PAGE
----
Through Vermeer Proust meditated his own end. In May 1921 the exhibition of Dutch painting at the Jeu de Paume was attracting crowds, drawn to see among other things, Vermeer's View of Delft and Girl with a Pearl Earring. According to George Painter's biography of him, Proust had read in the Paris press articles on the Vermeers by Lèon Daudet and Jean-Louis Vaudoyer. At last he decided he had to go and see them. At nine one morning, a time when he is usually just going to sleep, Proust sent a message to Vaudoyer asking him to accompany him to the Jeu de Paume. Leaving the apartment he had a terrible attack if giddiness, and recovered from it and went on down stairs. At the exhibition, Vaudoyer steadied the writer's shaky progress towards the View of Delft. Proust was apparently revived by Vermeer for he managed to go on to the Ingres exhibition and then to lunch at the Ritz before returning home, though according to Painter he was still 'shaken and alarmed' by the attack. He never went out again.

Posted by Mark Thwaite
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Tuesday 23 January 2007

Kurp on Nabokov

Patrick Kurp on Nabokov:

On July 2 we will observe the 30th anniversary of Vladimir Nabokov’s death, a reality that remains unacceptable. I have never fallen so hard for a writer as I did for Nabokov in 1970, when I started reading all his available books, out of order, early self-translated Russian titles mingling promiscuously with the American and post-American masterpieces. One of the reasons I fell in love with Tristram Shandy was that I read an essay by Frank Kermode in which he likened Nabokov’s Bend Sinister to Sterne’s masterpiece. Nabokov was never a systematic critic of literature but his influence on my tastes was lasting. Dostoevsky remains “Dusty,” and Freud, more than ever, is the “Viennese quack.” The aim of reading and writing, he taught us, is “aesthetic bliss.”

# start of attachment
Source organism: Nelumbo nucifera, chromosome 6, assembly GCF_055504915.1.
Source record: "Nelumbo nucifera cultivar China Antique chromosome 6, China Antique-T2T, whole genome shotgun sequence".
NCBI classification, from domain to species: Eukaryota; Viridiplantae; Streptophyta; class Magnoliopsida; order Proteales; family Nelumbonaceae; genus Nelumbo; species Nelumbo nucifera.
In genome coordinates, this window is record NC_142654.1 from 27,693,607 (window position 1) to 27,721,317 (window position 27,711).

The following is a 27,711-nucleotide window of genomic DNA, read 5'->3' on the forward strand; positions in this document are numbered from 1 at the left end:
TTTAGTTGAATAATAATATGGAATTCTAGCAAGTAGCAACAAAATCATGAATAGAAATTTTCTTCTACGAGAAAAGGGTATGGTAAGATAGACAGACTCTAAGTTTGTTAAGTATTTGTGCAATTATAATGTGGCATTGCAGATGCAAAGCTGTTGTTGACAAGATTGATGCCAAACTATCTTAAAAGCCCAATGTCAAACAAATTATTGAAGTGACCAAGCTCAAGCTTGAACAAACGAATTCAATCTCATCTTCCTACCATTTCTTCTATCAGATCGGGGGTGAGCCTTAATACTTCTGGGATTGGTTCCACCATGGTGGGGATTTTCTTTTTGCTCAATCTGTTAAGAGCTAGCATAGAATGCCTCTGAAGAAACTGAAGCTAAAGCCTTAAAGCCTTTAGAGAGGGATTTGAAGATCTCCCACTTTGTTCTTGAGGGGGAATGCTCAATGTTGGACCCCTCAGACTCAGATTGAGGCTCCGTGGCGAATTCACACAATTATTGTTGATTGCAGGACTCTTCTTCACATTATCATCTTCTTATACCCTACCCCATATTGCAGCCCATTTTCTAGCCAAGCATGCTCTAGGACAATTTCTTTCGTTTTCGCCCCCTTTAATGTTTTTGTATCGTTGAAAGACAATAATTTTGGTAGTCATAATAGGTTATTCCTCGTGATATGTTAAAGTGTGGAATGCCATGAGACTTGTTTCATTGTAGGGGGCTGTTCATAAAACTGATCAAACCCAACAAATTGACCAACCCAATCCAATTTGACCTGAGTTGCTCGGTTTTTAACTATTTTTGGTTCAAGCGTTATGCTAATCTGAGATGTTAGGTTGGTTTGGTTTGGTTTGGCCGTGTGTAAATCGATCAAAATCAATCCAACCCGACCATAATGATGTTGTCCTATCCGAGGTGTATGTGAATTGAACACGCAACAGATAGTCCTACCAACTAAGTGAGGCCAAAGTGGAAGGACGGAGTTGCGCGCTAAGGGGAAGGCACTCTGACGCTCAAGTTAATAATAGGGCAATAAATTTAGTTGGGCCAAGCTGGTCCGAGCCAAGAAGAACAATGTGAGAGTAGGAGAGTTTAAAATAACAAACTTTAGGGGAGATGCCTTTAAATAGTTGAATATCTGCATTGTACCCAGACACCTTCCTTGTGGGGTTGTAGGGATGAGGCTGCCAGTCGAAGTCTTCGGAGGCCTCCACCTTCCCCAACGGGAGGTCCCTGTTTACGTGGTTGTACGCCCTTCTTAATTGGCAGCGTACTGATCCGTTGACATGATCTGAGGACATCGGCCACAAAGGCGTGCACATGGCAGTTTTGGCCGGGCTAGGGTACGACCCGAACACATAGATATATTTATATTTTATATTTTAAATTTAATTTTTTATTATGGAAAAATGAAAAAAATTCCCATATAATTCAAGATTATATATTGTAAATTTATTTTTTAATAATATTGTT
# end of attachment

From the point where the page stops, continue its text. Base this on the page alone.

Posted by Mark Thwaite

Tuesday 23 January 2007

MIA facing "very significant challenges"

The encyclopedic Marxists Internet Archive is in trouble:

In early November we came under sustained denial of service attack from Internet hosts in China attempting to exploit a misconfiguration in our server's operating system. The nature and origin of the attack, our previous history with the PRC, and the experience of others suggest that this maybe politically motivated and directed by the Chinese government. Protecting ourselves necessitated rebuilding part of the kernel and rebooting the system remotely. The failure of the system to properly boot into the new kernel caused a prolonged outage as we scrambled to find someone with the necessary access to get the system back into the previous configuration. More...

Posted by Mark Thwaite

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Memorial Tablet

Squire nagged and bullied till I went to fight,
(Under Lord Derby’s Scheme). I died in hell—
(They called it Passchendaele). My wound was slight,
And I was hobbling back; and then a shell
Burst slick upon the duck-boards: so I fell
Into the bottomless mud, and lost the light.

At sermon-time, while Squire is in his pew,
He gives my gilded name a thoughtful stare:
For, though low down upon the list, I’m there;
‘In proud and glorious memory’... that’s my due.
Two bleeding years I fought in France, for Squire:
I suffered anguish that he’s never guessed.
Once I came home on leave: and then went west...
What greater glory could a man desire?

-- Siegfried Sassoon
Collected Poems (Faber and Faber)

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Word of the Day

The Dord, the Diglot, and an Avocado or two

Pre-order Anu Garg's new book: The Dord, the Diglot, and an Avocado or Two: The Hidden Lives and Strange Origins of Common and Not-So-Common Words (ISBN 9780452288614), published by Penguin more …

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October's Books of the Month

The New Spirit of Capitalism The New Spirit of Capitalism
Luc Boltanski; Eve Chiapello
Horizons Touched: The Music of ECM Horizons Touched: The Music of ECM
Steve Lake, Paul Griffiths